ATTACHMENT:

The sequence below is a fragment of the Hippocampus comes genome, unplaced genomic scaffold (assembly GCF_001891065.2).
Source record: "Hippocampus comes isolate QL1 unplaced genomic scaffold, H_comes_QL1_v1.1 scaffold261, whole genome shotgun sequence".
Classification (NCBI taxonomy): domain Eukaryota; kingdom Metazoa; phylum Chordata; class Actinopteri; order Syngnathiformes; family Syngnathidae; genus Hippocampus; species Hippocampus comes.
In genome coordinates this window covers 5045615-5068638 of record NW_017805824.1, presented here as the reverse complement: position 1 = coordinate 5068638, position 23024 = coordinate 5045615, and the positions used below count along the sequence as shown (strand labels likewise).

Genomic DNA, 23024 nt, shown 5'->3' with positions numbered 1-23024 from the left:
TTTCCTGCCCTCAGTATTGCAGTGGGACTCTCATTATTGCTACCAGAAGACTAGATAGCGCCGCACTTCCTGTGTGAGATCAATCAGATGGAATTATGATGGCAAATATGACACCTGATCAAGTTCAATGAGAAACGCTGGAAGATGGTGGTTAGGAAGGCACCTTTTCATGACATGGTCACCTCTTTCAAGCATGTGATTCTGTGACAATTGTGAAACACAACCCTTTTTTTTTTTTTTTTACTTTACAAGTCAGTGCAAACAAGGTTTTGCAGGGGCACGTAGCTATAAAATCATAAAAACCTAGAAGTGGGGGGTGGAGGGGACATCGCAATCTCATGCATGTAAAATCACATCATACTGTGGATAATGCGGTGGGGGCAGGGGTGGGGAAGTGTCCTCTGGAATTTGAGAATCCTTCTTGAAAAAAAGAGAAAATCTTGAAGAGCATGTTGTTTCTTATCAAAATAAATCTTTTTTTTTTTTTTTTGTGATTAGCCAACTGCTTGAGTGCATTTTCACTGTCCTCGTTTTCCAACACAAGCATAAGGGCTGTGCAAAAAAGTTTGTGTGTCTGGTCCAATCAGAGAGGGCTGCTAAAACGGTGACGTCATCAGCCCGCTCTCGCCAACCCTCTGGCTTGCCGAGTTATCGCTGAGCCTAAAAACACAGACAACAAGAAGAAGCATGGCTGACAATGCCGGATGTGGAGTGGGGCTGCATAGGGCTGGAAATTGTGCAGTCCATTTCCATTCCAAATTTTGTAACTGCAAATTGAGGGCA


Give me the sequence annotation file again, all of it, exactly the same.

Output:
The sequence below is a fragment of the Hippocampus comes genome, unplaced genomic scaffold (assembly GCF_001891065.2).
Source record: "Hippocampus comes isolate QL1 unplaced genomic scaffold, H_comes_QL1_v1.1 scaffold261, whole genome shotgun sequence".
Classification (NCBI taxonomy): domain Eukaryota; kingdom Metazoa; phylum Chordata; class Actinopteri; order Syngnathiformes; family Syngnathidae; genus Hippocampus; species Hippocampus comes.
In genome coordinates this window covers 5045615-5068638 of record NW_017805824.1, presented here as the reverse complement: position 1 = coordinate 5068638, position 23024 = coordinate 5045615, and the positions used below count along the sequence as shown (strand labels likewise).

Genomic DNA, 23024 nt, shown 5'->3' with positions numbered 1-23024 from the left:
TTTCCTGCCCTCAGTATTGCAGTGGGACTCTCATTATTGCTACCAGAAGACTAGATAGCGCCGCACTTCCTGTGTGAGATCAATCAGATGGAATTATGATGGCAAATATGACACCTGATCAAGTTCAATGAGAAACGCTGGAAGATGGTGGTTAGGAAGGCACCTTTTCATGACATGGTCACCTCTTTCAAGCATGTGATTCTGTGACAATTGTGAAACACAACCCTTTTTTTTTTTTTTTTACTTTACAAGTCAGTGCAAACAAGGTTTTGCAGGGGCACGTAGCTATAAAATCATAAAAACCTAGAAGTGGGGGGTGGAGGGGACATCGCAATCTCATGCATGTAAAATCACATCATACTGTGGATAATGCGGTGGGGGCAGGGGTGGGGAAGTGTCCTCTGGAATTTGAGAATCCTTCTTGAAAAAAAGAGAAAATCTTGAAGAGCATGTTGTTTCTTATCAAAATAAATCTTTTTTTTTTTTTTTTGTGATTAGCCAACTGCTTGAGTGCATTTTCACTGTCCTCGTTTTCCAACACAAGCATAAGGGCTGTGCAAAAAAGTTTGTGTGTCTGGTCCAATCAGAGAGGGCTGCTAAAACGGTGACGTCATCAGCCCGCTCTCGCCAACCCTCTGGCTTGCCGAGTTATCGCTGAGCCTAAAAACACAGACAACAAGAAGAAGCATGGCTGACAATGCCGGATGTGGAGTGGGGCTGCATAGGGCTGGAAATTGTGCAGTCCATTTCCATTCCAAATTTTGTAACTGCAAATTGAGGGCA